This action contains no federal mandates under the provisions of Title II of the Unfunded Mandates Reform Act of 1995 (UMRA), 2 U.S.C. 1531-1538 for state, local, or tribal governments or the private sector. This action imposes no enforceable duty on any state, local or tribal governments or the private sector.
This action does not have federalism implications. This action clarifies existing regulations and has no economic impact. Thus, it does not have substantial direct effects on the states, on the relationship between the national government and the states, or on the distribution of power and responsibilities among the various levels of government as specified in Executive Order 13132 (64 FR 43255, November 2, 1999).
This action does not have tribal implications, as specified in Executive Order 13175 (65 FR 67249, November 9, 2000). Thus, Executive Order 13175 does not apply to this action.
The action is not subject to Executive Order 13045 (62 FR 19885, April 23, 1997) because it is not economically significant as defined in Executive Order 12866. Moreover, this action clarifies existing regulations and has no economic, public health, or environmental impacts.
The action is not a “significant energy action” as defined in Executive Order 13211 (66 FR 28355, May 22, 2001), because it is not likely to have a significant adverse effect on the supply, distribution, or use of energy. Additionally, the change does not involve the installation of treatment or other components that use a measurable amount of energy.
Section 12(d) of the National Technology Transfer and Advancement Act of 1995 (NTTAA), Public Law 104-113, 12(d) (15 U.S.C. 272 note) directs the EPA to use voluntary consensus standards in its regulatory activities unless to do so would be inconsistent with applicable law or otherwise impractical. Voluntary consensus standards are technical standards (e.g., materials specifications, test methods, sampling procedures, and business practices) that are developed or adopted by voluntary consensus standards bodies. NTTAA directs the EPA to provide Congress, through OMB, explanations when the EPA decides not to use available and applicable voluntary consensus standards.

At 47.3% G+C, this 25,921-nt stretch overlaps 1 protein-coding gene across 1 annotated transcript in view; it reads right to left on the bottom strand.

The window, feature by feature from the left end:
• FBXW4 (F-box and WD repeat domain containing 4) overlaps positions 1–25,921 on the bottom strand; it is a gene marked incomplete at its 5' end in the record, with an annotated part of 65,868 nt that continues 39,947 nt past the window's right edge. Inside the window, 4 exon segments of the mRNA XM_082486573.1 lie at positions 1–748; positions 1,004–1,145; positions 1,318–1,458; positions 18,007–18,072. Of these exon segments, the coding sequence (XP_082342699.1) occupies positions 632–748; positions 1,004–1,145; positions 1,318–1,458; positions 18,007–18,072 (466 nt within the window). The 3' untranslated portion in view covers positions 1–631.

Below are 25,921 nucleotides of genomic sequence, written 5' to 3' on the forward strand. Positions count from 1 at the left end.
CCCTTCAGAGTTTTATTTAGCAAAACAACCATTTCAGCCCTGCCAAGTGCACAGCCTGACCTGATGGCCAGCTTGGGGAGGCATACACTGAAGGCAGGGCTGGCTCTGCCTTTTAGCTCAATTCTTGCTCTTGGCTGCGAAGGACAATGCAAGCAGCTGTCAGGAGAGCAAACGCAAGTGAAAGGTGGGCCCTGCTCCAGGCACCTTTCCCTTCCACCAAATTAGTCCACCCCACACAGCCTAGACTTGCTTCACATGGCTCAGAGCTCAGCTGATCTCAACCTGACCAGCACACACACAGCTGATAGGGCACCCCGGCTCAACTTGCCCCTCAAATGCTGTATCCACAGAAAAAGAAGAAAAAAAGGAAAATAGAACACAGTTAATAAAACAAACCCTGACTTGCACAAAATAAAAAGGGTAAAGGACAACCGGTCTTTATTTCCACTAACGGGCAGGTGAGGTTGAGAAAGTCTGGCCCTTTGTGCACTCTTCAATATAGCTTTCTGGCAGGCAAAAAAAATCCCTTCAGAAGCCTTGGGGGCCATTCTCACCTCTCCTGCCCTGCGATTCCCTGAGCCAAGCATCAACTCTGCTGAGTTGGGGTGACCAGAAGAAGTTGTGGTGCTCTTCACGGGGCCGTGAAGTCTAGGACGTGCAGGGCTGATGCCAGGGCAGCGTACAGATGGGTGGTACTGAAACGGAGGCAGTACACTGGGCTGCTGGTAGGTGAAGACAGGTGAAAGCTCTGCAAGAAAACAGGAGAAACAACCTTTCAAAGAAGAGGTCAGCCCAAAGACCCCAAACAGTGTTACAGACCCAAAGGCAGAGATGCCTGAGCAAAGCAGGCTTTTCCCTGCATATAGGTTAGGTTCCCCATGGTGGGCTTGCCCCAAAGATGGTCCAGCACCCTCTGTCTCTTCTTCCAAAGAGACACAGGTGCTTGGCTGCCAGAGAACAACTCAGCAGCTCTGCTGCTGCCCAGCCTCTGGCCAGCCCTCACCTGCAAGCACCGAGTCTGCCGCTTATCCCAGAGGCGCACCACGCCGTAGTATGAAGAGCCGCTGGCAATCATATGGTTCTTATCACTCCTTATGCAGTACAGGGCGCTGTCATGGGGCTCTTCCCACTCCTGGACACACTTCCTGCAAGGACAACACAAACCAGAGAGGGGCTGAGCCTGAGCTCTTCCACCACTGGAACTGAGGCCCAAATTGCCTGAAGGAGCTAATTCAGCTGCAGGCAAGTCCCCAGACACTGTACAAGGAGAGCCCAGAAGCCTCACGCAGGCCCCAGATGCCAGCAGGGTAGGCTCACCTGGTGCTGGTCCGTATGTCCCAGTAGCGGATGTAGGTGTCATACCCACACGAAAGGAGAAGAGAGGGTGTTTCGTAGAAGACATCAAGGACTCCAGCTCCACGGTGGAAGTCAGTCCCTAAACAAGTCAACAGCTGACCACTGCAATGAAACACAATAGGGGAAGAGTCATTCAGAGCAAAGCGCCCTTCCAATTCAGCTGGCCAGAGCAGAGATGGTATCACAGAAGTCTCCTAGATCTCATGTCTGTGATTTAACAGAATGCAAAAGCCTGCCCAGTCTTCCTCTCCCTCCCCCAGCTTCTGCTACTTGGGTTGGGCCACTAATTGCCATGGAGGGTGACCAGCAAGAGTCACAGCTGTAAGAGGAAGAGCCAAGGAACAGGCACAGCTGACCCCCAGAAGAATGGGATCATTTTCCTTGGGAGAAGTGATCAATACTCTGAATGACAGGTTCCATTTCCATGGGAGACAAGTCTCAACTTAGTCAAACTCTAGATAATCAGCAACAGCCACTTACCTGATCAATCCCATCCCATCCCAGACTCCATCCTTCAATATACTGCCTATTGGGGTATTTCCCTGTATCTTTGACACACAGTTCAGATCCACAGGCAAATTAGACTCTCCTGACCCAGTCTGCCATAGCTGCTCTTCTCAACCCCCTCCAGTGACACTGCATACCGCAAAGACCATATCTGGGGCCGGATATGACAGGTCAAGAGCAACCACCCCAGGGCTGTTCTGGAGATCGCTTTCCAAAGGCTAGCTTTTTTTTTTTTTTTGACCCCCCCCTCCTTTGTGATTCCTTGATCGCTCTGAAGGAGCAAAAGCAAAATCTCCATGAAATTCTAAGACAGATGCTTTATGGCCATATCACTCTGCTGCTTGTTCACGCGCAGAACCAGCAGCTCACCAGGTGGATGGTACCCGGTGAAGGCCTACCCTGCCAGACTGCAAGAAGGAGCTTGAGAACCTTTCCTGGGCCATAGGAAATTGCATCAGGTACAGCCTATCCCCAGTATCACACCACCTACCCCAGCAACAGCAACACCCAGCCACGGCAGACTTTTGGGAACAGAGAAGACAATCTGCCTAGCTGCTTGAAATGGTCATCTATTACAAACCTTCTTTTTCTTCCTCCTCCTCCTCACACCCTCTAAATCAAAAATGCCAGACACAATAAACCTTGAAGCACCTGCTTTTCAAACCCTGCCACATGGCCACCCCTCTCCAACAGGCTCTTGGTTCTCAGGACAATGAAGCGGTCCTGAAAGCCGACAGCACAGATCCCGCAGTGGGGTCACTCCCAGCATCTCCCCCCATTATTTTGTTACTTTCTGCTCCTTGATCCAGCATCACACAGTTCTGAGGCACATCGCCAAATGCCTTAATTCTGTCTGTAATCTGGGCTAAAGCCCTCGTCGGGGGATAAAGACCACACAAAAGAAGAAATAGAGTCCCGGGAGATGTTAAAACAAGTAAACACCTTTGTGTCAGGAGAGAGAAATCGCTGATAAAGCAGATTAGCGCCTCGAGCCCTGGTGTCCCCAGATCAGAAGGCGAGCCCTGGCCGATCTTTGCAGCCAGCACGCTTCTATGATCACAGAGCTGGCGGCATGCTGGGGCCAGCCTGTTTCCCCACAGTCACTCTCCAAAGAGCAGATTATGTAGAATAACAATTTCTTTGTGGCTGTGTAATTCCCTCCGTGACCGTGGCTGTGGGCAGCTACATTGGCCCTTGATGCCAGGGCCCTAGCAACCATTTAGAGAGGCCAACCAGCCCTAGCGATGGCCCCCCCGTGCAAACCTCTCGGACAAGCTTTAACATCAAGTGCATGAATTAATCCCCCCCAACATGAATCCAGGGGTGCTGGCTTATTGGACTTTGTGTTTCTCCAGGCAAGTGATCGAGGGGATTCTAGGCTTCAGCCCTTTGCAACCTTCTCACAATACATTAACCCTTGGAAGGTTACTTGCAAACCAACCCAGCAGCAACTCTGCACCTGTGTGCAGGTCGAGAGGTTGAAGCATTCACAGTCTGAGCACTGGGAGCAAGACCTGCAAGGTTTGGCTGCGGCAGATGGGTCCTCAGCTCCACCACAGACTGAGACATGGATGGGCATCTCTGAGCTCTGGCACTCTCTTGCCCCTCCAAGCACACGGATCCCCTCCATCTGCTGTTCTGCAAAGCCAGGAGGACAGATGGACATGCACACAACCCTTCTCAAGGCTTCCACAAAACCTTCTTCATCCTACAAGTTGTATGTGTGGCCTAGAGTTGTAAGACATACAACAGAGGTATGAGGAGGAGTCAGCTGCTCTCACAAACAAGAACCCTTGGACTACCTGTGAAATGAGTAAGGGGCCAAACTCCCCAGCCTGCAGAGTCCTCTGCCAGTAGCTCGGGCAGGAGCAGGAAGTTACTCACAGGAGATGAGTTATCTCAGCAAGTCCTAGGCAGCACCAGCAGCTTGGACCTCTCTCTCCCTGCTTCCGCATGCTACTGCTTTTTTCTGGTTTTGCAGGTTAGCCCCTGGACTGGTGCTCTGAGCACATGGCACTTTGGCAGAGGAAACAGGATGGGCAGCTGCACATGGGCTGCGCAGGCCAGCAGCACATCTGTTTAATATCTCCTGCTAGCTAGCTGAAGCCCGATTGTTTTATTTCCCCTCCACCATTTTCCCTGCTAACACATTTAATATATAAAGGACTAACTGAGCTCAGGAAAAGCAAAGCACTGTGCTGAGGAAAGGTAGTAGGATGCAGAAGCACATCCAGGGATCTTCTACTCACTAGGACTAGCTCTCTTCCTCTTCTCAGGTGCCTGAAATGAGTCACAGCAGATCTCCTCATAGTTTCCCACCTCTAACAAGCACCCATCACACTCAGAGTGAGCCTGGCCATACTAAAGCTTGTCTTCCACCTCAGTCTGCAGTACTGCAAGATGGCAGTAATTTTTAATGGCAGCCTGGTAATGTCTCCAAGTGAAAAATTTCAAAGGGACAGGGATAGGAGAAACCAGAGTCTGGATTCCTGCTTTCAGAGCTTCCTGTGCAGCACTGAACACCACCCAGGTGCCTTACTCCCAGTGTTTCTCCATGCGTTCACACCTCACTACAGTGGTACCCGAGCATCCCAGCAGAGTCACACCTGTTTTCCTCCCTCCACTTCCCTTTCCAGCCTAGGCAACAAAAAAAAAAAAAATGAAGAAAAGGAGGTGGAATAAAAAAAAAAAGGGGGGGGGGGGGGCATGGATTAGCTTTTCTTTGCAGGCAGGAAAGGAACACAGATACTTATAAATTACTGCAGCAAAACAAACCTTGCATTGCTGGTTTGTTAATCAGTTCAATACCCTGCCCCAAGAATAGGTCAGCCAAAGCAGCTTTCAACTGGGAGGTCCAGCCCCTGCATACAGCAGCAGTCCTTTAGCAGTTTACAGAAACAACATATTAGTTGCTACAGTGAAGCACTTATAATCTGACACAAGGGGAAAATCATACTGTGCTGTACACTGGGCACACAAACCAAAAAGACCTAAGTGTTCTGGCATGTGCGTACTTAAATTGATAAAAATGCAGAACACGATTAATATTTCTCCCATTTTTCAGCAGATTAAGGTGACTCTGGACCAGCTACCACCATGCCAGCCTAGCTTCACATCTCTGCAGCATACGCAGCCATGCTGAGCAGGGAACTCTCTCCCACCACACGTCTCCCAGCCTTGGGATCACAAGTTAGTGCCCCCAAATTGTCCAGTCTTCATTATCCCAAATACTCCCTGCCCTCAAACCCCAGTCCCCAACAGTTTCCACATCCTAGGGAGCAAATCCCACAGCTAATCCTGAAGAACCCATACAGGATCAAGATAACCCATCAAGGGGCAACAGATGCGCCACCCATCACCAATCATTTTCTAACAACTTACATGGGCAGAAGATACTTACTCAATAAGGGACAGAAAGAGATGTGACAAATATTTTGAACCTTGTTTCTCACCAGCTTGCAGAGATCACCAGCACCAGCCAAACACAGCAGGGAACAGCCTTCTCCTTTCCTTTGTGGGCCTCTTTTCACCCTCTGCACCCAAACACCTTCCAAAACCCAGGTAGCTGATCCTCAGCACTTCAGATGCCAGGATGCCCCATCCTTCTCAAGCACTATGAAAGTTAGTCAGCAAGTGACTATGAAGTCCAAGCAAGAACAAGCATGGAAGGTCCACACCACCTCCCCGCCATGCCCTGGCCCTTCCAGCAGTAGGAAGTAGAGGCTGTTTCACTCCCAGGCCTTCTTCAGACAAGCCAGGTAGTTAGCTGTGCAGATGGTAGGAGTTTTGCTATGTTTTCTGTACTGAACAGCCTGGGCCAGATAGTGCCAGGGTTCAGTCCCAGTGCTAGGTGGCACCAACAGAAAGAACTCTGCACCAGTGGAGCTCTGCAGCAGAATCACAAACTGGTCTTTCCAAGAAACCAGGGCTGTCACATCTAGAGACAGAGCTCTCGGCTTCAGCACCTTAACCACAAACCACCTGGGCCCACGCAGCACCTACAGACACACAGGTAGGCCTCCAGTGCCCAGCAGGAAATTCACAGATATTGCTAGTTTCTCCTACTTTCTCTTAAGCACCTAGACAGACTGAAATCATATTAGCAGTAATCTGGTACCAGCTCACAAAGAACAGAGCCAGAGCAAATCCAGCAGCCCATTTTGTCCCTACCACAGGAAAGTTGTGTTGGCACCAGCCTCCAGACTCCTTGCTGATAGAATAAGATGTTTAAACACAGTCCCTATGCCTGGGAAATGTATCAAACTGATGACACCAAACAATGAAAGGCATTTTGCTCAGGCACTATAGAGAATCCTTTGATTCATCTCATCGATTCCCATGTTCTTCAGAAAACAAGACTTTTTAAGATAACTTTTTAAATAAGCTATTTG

The action clarifies existing regulations and makes no change to existing standards.
Executive Order 12898 (59 FR 7629, February 16, 1994) establishes federal executive policy on environmental justice. Its main provision directs federal agencies, to the greatest extent practicable and permitted by law, to make environmental justice part of their mission. Agencies must do this by identifying and addressing as appropriate any disproportionately high and adverse human health or environmental effects of their programs, policies, and activities on minority populations and low-income populations in the United States.
The EPA has determined that this action does not have disproportionately high and adverse human health or environmental effects on minority or low-income populations because it does not affect the level of protection provided to human health or the environment. The action clarifies existing regulations and has no economic, public health, or environmental impacts.
The Congressional Review Act, 5 U.S.C. 801 et seq., as added by the Small Business Regulatory Enforcement Fairness Act of 1996, generally provides that before a rule may take effect, the agency promulgating the rule must submit a rule report, which includes a copy of the rule, to each House of the Congress and to the Comptroller General of the United States. EPA will submit a report containing this rule and other required information to the U.S. Senate, the U.S. House of Representatives, and the Comptroller General of the United States prior to publication of the rule in the
Environmental protection, Water pollution control.
For the reasons set out in the preamble, 40 CFR part 122 is amended as follows:
33 U.S.C. 1251 et seq.
(b) * * *
(14) * * *
(ii) Facilities classified within Standard Industrial Classification 24, Industry Group 241 that are rock crushing, gravel washing, log sorting, or log storage facilities operated in connection with silvicultural activities defined in 40 CFR 122.27(b)(2)-(3) and Industry Groups 242 through 249; 26 (except 265 and 267), 28 (except 283), 29, 311, 32 (except 323), 33, 3441, 373;